Running A-Frames and the long-backed dog

RE: a recent post on CleanRun’s yahoo group:  A friend and I are both using Rachel Sanders’ running A-frame method to train  our dogs. I have a medium-sized BC and am following the method as close to the  video as I can.

My friend, though, has a dachshund/rat terrier(?) mix, and she isn’t entirely comfortable with how her long-backed dog looks doing a two-hit a-frame. Basically, when doing two hits, the dog is hitting too high in the yellow and comes down hard on her landing. It just doesn’t look like it would be good for her shoulders/back long-term.  Any guidance would be appreciated!

MY REPLY: Some dogs natural striding take them nicely into the contact zone with very little training but not my long-backed Australian Terriers.  I believe the long-backed dog’s structure plays a significant role in how they are able to perform a running A-Frame.  While I am not addressing the question about 2 vs. 3 strides, I thought your friend would be interested in what I have learned about running A-Frames and long-backed dogs.  🙂

I trained my 3-year-old, Australian Terrier (AT) a running A-Frame using another method but I believe what I learned applies to any method.  Once I raised the A-frame  above 5′, my dog’s descent started to look off-balance.   I believe the structure of a long-backed dog comes into play is a significant way when the A-Frame is raised above  5′.  My particular dog’s striding started to change at about 4′ 8″ but it still looked  safe and like she was in control during the descent on 5′ A-Frames.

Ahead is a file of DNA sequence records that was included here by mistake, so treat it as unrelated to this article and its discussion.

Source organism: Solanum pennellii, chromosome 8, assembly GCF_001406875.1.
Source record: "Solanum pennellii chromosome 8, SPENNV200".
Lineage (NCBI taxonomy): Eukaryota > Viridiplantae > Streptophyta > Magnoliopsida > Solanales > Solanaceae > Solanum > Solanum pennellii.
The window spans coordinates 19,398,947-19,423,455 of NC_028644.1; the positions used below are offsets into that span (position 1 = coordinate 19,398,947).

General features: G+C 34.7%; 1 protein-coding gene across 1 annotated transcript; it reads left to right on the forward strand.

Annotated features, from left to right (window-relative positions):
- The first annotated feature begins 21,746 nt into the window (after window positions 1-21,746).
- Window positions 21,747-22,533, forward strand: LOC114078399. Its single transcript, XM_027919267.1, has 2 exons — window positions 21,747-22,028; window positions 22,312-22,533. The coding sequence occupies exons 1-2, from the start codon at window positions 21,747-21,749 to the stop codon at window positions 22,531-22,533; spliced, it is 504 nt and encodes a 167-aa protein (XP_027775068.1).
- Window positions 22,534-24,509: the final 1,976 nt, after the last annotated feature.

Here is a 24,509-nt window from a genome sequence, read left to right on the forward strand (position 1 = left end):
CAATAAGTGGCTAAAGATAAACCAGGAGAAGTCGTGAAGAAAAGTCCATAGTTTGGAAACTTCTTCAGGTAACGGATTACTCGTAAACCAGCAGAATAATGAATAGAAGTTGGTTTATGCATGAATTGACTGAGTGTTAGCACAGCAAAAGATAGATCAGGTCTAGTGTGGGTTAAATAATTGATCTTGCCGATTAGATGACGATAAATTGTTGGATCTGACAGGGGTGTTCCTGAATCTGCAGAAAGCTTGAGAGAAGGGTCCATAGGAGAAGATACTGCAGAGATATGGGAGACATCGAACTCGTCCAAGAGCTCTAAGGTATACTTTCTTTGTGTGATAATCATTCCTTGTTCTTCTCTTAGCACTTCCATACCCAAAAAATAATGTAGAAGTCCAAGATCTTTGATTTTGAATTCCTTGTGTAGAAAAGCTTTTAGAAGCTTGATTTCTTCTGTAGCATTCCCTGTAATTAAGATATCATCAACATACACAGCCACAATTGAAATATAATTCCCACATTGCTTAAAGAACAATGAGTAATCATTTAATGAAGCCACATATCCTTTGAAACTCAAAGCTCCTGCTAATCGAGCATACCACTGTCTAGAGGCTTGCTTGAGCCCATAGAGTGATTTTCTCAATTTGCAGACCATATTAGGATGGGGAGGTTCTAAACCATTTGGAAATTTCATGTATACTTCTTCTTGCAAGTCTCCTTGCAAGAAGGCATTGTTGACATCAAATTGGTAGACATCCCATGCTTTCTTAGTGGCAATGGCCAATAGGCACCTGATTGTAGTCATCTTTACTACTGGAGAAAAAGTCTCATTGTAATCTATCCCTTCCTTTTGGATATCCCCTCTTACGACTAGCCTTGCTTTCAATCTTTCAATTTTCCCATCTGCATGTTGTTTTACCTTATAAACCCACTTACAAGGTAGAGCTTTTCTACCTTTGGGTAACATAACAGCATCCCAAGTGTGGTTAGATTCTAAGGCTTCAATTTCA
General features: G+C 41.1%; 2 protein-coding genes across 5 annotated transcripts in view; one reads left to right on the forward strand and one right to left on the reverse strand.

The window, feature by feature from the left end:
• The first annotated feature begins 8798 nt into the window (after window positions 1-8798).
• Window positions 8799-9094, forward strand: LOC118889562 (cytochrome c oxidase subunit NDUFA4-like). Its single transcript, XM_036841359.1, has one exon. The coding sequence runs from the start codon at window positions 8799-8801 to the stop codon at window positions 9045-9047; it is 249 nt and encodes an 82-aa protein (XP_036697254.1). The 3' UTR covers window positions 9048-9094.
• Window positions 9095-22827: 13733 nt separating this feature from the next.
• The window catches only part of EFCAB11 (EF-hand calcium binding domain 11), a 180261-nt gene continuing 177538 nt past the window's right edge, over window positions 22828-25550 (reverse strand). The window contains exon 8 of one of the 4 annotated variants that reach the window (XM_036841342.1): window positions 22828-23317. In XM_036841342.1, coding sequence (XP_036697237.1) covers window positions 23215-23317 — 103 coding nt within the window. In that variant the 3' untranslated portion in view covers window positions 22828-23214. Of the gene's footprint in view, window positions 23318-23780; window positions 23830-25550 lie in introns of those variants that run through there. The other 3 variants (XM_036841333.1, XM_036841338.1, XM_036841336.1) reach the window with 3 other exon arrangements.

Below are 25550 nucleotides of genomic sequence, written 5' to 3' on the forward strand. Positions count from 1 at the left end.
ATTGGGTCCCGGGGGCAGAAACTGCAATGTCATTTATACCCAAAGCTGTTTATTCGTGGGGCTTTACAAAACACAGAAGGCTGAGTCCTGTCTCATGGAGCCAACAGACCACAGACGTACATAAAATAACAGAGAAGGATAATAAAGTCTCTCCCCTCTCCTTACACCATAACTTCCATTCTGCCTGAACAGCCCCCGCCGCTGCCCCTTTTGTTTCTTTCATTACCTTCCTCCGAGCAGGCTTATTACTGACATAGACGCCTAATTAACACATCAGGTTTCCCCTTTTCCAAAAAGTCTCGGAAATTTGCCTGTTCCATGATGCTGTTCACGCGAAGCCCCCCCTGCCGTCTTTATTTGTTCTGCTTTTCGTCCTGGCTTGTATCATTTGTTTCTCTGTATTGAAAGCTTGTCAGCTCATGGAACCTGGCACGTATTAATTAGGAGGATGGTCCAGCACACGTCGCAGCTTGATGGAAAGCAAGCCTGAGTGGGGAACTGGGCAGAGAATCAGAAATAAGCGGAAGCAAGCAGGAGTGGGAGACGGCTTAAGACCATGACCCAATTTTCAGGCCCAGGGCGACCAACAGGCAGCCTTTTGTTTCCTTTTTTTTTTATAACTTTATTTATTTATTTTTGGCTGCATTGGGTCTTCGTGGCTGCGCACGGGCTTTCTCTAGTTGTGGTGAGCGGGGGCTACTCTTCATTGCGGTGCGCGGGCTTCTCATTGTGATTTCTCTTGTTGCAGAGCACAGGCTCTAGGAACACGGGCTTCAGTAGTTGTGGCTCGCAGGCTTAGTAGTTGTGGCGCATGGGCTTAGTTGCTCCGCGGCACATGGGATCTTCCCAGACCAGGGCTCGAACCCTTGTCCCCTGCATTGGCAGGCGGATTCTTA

Here is what I think is going on:  Australian Terriers’ shorter legs and muscular builds make it difficult for them to maintain control when running down steeper A-Frames due to powerful forces of gravity and momentum, which build during the descent.  Their shorter legs don’t offer the same “breaking power” as longer legs (like Border Collies have) which extend further forward during the descent (see images below).  I liken a dog having longer legs when running down an A-Frame to a person having walking sticks when running down a  steep hill.  I believe that last “leaping stride” is not due to poor training, but rather it’s a reaction to the powerful forces of gravity and momentum that have built up by the time an AT takes a third necessary stride down.